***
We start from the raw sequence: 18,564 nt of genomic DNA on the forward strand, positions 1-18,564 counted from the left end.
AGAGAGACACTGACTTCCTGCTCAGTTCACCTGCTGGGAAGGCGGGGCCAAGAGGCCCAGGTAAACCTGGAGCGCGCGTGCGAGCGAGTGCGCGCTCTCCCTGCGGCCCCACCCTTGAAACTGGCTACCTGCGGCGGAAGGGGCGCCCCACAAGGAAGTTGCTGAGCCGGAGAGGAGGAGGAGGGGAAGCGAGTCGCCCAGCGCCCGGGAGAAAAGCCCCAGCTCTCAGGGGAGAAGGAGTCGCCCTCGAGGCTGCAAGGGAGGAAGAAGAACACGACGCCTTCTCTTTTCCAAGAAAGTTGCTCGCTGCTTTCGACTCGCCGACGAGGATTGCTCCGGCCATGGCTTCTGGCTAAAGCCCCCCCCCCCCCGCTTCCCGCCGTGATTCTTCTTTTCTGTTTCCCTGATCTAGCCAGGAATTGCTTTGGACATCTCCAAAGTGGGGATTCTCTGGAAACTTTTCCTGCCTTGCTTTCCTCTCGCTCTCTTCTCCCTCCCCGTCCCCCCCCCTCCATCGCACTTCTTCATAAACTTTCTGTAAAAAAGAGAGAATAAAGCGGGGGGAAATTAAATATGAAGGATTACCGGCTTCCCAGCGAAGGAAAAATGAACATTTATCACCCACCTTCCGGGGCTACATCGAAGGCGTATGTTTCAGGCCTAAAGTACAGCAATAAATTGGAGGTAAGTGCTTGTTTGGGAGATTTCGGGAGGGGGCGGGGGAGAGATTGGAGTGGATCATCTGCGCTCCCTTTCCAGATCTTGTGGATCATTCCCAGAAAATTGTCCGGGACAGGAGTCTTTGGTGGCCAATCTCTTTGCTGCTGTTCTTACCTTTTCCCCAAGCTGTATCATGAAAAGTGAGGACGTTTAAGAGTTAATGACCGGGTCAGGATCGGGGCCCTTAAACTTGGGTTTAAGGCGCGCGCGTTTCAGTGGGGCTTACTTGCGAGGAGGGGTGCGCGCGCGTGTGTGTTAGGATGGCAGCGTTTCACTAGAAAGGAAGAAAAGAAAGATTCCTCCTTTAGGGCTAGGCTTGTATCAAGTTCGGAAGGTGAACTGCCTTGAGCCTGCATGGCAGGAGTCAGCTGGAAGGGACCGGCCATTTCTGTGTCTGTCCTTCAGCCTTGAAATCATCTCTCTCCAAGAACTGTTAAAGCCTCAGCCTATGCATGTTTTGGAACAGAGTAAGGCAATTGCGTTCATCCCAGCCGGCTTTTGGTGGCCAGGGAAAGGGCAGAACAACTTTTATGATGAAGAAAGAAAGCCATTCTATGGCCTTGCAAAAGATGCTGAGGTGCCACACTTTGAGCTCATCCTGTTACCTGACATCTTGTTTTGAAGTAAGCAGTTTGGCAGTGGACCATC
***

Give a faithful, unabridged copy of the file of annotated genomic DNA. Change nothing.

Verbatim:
We start from the raw sequence: 18,564 nt of genomic DNA on the forward strand, positions 1-18,564 counted from the left end.
AGAGAGACACTGACTTCCTGCTCAGTTCACCTGCTGGGAAGGCGGGGCCAAGAGGCCCAGGTAAACCTGGAGCGCGCGTGCGAGCGAGTGCGCGCTCTCCCTGCGGCCCCACCCTTGAAACTGGCTACCTGCGGCGGAAGGGGCGCCCCACAAGGAAGTTGCTGAGCCGGAGAGGAGGAGGAGGGGAAGCGAGTCGCCCAGCGCCCGGGAGAAAAGCCCCAGCTCTCAGGGGAGAAGGAGTCGCCCTCGAGGCTGCAAGGGAGGAAGAAGAACACGACGCCTTCTCTTTTCCAAGAAAGTTGCTCGCTGCTTTCGACTCGCCGACGAGGATTGCTCCGGCCATGGCTTCTGGCTAAAGCCCCCCCCCCCCCGCTTCCCGCCGTGATTCTTCTTTTCTGTTTCCCTGATCTAGCCAGGAATTGCTTTGGACATCTCCAAAGTGGGGATTCTCTGGAAACTTTTCCTGCCTTGCTTTCCTCTCGCTCTCTTCTCCCTCCCCGTCCCCCCCCCTCCATCGCACTTCTTCATAAACTTTCTGTAAAAAAGAGAGAATAAAGCGGGGGGAAATTAAATATGAAGGATTACCGGCTTCCCAGCGAAGGAAAAATGAACATTTATCACCCACCTTCCGGGGCTACATCGAAGGCGTATGTTTCAGGCCTAAAGTACAGCAATAAATTGGAGGTAAGTGCTTGTTTGGGAGATTTCGGGAGGGGGCGGGGGAGAGATTGGAGTGGATCATCTGCGCTCCCTTTCCAGATCTTGTGGATCATTCCCAGAAAATTGTCCGGGACAGGAGTCTTTGGTGGCCAATCTCTTTGCTGCTGTTCTTACCTTTTCCCCAAGCTGTATCATGAAAAGTGAGGACGTTTAAGAGTTAATGACCGGGTCAGGATCGGGGCCCTTAAACTTGGGTTTAAGGCGCGCGCGTTTCAGTGGGGCTTACTTGCGAGGAGGGGTGCGCGCGCGTGTGTGTTAGGATGGCAGCGTTTCACTAGAAAGGAAGAAAAGAAAGATTCCTCCTTTAGGGCTAGGCTTGTATCAAGTTCGGAAGGTGAACTGCCTTGAGCCTGCATGGCAGGAGTCAGCTGGAAGGGACCGGCCATTTCTGTGTCTGTCCTTCAGCCTTGAAATCATCTCTCTCCAAGAACTGTTAAAGCCTCAGCCTATGCATGTTTTGGAACAGAGTAAGGCAATTGCGTTCATCCCAGCCGGCTTTTGGTGGCCAGGGAAAGGGCAGAACAACTTTTATGATGAAGAAAGAAAGCCATTCTATGGCCTTGCAAAAGATGCTGAGGTGCCACACTTTGAGCTCATCCTGTTACCTGACATCTTGTTTTGAAGTAAGCAGTTTGGCAGTGGACCATC